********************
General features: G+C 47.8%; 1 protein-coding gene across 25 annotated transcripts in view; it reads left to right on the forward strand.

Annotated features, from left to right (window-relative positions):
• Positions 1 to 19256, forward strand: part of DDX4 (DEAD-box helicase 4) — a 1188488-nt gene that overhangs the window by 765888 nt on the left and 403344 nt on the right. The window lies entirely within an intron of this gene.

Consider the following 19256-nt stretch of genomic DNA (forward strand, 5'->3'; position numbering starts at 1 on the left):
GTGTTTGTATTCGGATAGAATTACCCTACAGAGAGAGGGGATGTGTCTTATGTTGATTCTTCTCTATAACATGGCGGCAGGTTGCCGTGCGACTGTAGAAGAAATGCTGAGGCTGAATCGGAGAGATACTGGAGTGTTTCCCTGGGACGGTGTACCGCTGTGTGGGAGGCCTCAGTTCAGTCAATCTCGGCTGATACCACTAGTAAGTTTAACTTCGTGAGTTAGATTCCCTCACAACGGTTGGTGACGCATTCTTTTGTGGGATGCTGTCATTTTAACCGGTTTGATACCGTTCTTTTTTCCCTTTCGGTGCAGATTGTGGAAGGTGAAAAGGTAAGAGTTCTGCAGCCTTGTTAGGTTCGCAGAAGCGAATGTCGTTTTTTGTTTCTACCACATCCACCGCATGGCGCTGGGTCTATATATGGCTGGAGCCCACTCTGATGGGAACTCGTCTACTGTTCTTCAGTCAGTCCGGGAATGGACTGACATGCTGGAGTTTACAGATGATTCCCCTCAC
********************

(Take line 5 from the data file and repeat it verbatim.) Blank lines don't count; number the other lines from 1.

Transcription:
GTGTTTGTATTCGGATAGAATTACCCTACAGAGAGAGGGGATGTGTCTTATGTTGATTCTTCTCTATAACATGGCGGCAGGTTGCCGTGCGACTGTAGAAGAAATGCTGAGGCTGAATCGGAGAGATACTGGAGTGTTTCCCTGGGACGGTGTACCGCTGTGTGGGAGGCCTCAGTTCAGTCAATCTCGGCTGATACCACTAGTAAGTTTAACTTCGTGAGTTAGATTCCCTCACAACGGTTGGTGACGCATTCTTTTGTGGGATGCTGTCATTTTAACCGGTTTGATACCGTTCTTTTTTCCCTTTCGGTGCAGATTGTGGAAGGTGAAAAGGTAAGAGTTCTGCAGCCTTGTTAGGTTCGCAGAAGCGAATGTCGTTTTTTGTTTCTACCACATCCACCGCATGGCGCTGGGTCTATATATGGCTGGAGCCCACTCTGATGGGAACTCGTCTACTGTTCTTCAGTCAGTCCGGGAATGGACTGACATGCTGGAGTTTACAGATGATTCCCCTCAC